Loading Chekhov’s Gun

Today’s Wednesday Words installment is about gun safety: the proper techniques for loading and handling Chekhov’s Gun. This is based on advice from Anton Chekhov, a highly skilled writer of novels, plays, and short stories, who is quoted as saying: “If you say in the first chapter that there is a rifle hanging on the wall, in the second or third chapter it absolutely must go off. If it’s not going to be fired, it shouldn’t be hanging there.” (You can learn more than you ever wanted to know about the various elaborations and variations on this idea in the entry on TV Tropes.) Chekhov was talking about economy: don’t pad your work with miscellaneous junk that’s not going to be useful. I’m turning it upside down today and talk about how I’ve handled the minor Chekhovian items in my WIP.

As I worked through my first draft, I came again and again on situations where I needed something to be there, but I hadn’t set it up ahead of time. Rather than stop now to describe the lamp that’s now being chopped up for parts, I recognize that this is a pop-pistol version of Chekhov’s gun. I need to hang that puppy on the wall at an earlier point, so I can now just reach up and grab it.

There are lots of techniques for loading that gun. I’m some of my readers are using Scrivener, and you might be able to post information about how to do this effortlessly in that system. Everyone I know loves it, but it’s never clicked with me. I do my writing the old fashioned way, with a quill pen in word-processing files, so here’s how I handle it. As I’m reaching up for a gun that’s not there, I add a marginal comment right then that I need to set this up. Later, when I’m looking back at the work for the last few days, I see that note and poke around in earlier chapters until I find a good place to plant it, and I drop another marginal note at that point, something like: “Describe lamp – you’ll need it in Chapter 8.”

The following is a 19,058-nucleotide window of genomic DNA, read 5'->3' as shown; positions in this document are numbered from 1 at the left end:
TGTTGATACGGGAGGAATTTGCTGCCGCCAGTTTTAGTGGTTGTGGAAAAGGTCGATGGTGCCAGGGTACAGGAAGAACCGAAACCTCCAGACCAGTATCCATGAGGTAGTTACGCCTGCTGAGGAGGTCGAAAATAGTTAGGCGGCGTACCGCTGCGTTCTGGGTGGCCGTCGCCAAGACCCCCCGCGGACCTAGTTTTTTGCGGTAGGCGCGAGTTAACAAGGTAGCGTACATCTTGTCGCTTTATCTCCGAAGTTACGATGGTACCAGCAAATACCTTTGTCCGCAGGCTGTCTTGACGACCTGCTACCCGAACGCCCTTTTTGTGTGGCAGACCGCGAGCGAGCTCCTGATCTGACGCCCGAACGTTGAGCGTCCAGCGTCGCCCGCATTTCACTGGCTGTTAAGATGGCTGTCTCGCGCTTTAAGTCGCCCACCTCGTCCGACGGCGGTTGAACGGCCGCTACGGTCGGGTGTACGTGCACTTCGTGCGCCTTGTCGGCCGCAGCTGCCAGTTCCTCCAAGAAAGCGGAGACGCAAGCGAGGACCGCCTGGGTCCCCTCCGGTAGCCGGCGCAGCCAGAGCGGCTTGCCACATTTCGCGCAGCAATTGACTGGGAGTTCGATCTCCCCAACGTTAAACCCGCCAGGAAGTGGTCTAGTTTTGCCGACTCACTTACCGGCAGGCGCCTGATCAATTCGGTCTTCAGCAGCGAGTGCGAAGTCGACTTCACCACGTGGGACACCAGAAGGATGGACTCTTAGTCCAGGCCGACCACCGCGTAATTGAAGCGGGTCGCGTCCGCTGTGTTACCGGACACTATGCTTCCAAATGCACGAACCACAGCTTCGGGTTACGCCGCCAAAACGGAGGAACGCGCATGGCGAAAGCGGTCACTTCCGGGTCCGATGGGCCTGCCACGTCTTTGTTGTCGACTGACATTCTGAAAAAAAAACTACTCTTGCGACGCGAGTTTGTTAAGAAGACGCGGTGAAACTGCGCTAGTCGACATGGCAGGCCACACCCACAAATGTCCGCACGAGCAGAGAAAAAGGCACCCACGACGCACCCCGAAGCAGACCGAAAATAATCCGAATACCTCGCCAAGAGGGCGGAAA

Here’s a specific example. For reasons I don’t want to explain now (you’ll have to read it when it’s published *grin*), my main character Kay has to be able at a climactic point in the story to reach into a kind of space she can’t really see to find a weapon. That invisible, almost intangible space is the ghostly remnant of the pantry in the kitchen of the hotel where she works. To set this up I have the following passage, which will appear on roughly Page 3 of the book:

I was working quickly as I sorted the last tray of mixed flatware into their drawers at the back of the pantry, scalding my fingers on the hot metal. Still, I had to be careful, because there were some steak knives in the tray and they had to go in the drawer the right way ’round. When I first started here I earned a rap on the knuckles for getting some of the knives backward. “Some day,” Jana said, “you will reach in there, going quickly, looking not so much.” She managed to glare down her nose at me, which isn’t easy for someone who didn’t reach my shoulder. “One knife is backward, and you will maybe wish someone had been more careful.” I bowed my head and apologized sweetly, because losing a job in two days would have been a record, even for me, and she let me off with just the glare.

I’m pleased with this passage because it does several things at once, which every paragraph in the book should do to earn its keep. Here’s what I was trying to accomplish in these 154 words:

  • Grounding the action in the present time, showing what Kay (the narrator) is doing at the time when things start going seriously awry.
  • Illuminating something of Kay’s personality with those last few lines about how losing her job so quickly would have been a record, “even for me.” It says she’s not someone who is known for sticking around for the long haul.
  • Showing Jana’s character, in that she’s a stickler for procedures, isn’t above rapping a new employee’s knuckles, is considerably shorter than Kay, and speaks English with an accent (I’ve written before about writing an accent).
  • Loading that gun. When Kay realizes later that she can reach into the back wall of that pantry, hidden though it is with magical glamour, she knows just where to find a knife. At that time she will spare a thought of thanks for Jana’s insistence on doing things right.

If you think about Chekhov’s Gun and how it works in your writing, then when you reach up it’s there — and BOOM!

How have you handled situations like this in your writing? Share your ideas with the rest of us.

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